Under the current proposed terms, SAISD would become UIW’s downtown landlord, giving the university a 25-year lease on a three-acre parcel with a 25-year right of renewal. UIW would pay for the construction of the school and pay SAISD $1.5 million in the first two years following the closing. UIW has not disclosed any details about the ultimate cost of the school or if it has any likely donors lined up, but Agnese has built an almost legendary reputation over his 20-year presidency for fundraising and bringing major capital projects to completion. Naming rights for a UIW medical school would probably net UIW millions.
Some commercial developers might raise an eyebrow at the $25/sq. ft. valuation that SAISD said an independent appraiser placed on the Fox Tech land, given the infrastructure investment that will be necessary to upgrade the former high school campus.
But a lease deal renders the valuation moot in terms of any potential land sale,. The presence of a UIW medical school and a formal education partnership with the magnet school, which now enrolls about 450 students, likely would attract students from more affluent districts throughout the city. Tony Piazzi, a consultant working with Centro, recently visited the DeBakey High School for Health Professionals in Houston, a highly successful collaboration between the Houston ISD and the Baylor College of Medicine that would serve as model for SAISD in its efforts to create a top-ranked inner city high school.
The proposed deal includes a list of UIW financial incentives for SAISD students and faculty.
The university, which currently enrolls about 50 SAISD students with each incoming freshman class, would increase scholarship support by offering $3,000 annual grants to any SAISD student attending UIW undergraduate programs at its campuses. That additional assistance, coupled with existing scholarship programs, would make UIW more affordable for inner city applicants.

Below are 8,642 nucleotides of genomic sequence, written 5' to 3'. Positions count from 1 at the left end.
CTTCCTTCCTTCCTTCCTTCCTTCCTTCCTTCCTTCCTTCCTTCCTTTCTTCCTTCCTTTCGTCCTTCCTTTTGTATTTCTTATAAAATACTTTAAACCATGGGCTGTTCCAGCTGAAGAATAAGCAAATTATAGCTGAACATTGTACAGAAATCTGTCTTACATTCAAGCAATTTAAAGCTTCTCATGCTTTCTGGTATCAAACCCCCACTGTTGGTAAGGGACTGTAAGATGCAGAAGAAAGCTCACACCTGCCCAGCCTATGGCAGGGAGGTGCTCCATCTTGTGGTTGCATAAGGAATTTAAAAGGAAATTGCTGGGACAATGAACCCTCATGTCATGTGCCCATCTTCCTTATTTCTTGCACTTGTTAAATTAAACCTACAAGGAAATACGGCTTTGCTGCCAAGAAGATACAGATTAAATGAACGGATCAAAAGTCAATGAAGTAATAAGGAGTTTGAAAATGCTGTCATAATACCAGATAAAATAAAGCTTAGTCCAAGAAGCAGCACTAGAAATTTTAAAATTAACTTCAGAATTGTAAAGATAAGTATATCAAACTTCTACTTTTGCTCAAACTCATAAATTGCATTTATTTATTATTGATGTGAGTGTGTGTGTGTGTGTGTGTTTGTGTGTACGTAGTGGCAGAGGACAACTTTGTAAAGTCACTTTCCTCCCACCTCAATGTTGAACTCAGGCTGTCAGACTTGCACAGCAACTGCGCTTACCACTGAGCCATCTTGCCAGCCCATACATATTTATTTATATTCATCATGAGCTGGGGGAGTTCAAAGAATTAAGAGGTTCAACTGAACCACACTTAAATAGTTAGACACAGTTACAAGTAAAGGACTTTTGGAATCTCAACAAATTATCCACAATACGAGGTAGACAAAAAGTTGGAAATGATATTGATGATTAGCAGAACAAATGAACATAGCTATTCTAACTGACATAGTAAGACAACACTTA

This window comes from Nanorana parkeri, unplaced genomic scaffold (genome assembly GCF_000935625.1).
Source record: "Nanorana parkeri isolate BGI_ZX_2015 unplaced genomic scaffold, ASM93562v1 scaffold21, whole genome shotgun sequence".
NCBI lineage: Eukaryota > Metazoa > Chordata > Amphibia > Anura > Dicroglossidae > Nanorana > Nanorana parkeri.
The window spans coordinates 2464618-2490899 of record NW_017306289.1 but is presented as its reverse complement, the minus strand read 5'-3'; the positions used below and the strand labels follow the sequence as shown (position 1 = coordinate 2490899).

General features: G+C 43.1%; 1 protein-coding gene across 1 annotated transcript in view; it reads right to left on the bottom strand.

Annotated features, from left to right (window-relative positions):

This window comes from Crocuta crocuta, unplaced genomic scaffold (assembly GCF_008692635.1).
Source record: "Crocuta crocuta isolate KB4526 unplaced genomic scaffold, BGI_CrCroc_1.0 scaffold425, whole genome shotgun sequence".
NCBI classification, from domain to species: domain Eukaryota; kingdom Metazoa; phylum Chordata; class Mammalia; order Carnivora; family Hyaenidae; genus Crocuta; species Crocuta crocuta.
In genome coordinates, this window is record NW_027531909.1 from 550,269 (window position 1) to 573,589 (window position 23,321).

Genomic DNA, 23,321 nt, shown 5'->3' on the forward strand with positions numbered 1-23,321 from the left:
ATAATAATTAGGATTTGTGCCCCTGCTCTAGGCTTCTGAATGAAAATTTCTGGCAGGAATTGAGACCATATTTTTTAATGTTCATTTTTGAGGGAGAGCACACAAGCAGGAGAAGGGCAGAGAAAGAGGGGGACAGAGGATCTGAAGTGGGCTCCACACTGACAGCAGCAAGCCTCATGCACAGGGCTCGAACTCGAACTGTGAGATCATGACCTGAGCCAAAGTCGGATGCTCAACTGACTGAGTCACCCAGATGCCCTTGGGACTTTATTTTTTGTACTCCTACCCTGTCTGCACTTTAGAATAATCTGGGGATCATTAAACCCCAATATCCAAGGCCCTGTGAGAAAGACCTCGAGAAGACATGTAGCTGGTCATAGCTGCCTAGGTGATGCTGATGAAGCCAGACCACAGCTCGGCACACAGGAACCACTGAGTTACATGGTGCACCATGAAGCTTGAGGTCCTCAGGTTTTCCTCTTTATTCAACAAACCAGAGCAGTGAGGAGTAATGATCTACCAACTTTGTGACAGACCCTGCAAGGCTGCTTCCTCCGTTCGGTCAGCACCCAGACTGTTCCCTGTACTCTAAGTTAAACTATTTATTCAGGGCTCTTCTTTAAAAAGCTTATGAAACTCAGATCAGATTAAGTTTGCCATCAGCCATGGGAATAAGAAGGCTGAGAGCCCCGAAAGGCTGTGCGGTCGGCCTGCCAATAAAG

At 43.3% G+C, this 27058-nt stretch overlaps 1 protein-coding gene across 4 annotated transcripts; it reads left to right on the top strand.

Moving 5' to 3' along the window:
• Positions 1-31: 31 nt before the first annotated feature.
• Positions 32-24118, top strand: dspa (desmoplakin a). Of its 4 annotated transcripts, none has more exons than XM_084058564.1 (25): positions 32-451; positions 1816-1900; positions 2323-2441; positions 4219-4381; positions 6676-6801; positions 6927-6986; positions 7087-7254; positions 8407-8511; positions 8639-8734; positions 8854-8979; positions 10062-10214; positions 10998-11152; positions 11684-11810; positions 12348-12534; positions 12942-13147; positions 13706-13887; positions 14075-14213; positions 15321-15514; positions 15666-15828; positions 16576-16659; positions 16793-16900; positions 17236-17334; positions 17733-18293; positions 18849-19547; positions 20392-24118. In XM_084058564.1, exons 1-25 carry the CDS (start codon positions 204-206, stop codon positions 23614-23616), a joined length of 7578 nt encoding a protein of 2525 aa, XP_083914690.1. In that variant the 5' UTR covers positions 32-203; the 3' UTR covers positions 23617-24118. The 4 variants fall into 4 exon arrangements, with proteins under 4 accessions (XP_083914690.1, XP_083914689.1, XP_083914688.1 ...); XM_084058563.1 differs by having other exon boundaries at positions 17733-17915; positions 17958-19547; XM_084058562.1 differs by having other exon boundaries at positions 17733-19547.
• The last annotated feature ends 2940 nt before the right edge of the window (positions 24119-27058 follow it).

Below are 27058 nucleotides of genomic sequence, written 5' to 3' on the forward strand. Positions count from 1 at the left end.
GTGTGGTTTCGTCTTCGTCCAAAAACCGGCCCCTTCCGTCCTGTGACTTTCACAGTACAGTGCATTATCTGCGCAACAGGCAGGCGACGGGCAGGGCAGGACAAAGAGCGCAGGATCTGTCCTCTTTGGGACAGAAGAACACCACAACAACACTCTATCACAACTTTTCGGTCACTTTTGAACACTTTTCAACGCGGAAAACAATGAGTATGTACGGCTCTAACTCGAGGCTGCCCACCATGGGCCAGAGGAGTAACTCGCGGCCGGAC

UIW also would establish a $100,000 endowment and add $100,000 annually over the life of the 25-year lease to assist SAISD students seeking advanced degrees in health-related professional schools. UIW also would establish an annual $50,000 fund to assist SAISD teachers interested in pursuing advance degrees or teaching certificates.
Although there has been no discussion of additional development on the Fox Tech campus, the former athletic fields could easily accommodate at least two other significant buildings, which opens up the possibility of SAISD developing a single downtown central administrative complex and selling its hodge-podge of Lavaca properties, all of which likely would attract developers interested in building more residential housing in Southtown.
“This is great for the city, great for the downtown, great for our students, and great for UIW’s students,” said SAISD Trustee Debra Guerrero.
The medical school would be only the second private medical school in the Southwest after Baylor College of Medicine in Houston. Its downtown location would hold special appeal to inner city Hispanics, particularly those attending the magnet health care high school, as an easily accessed destination school in a city with a shortage of family practitioners in the urban core. Nationally, experts cite the declining number of family practitioners in major cities as a looming crisis.
UIW intends to open an osteopathic medical school, offering a medical curriculum that emphasizes treating the whole person and not just specific illnesses or symptoms, with a particular focus on the body’s musculoskeletal system. A focus on preventive medicine and teaching patients to adopt healthier lifestyles also differentiates osteopathic medicine from traditional medical school curriculum. Most osteopathic physicians enter primary care fields, such as family practice and pediatrics. The only other osteopathic program in the state is at the University of North Texas in Fort Worth.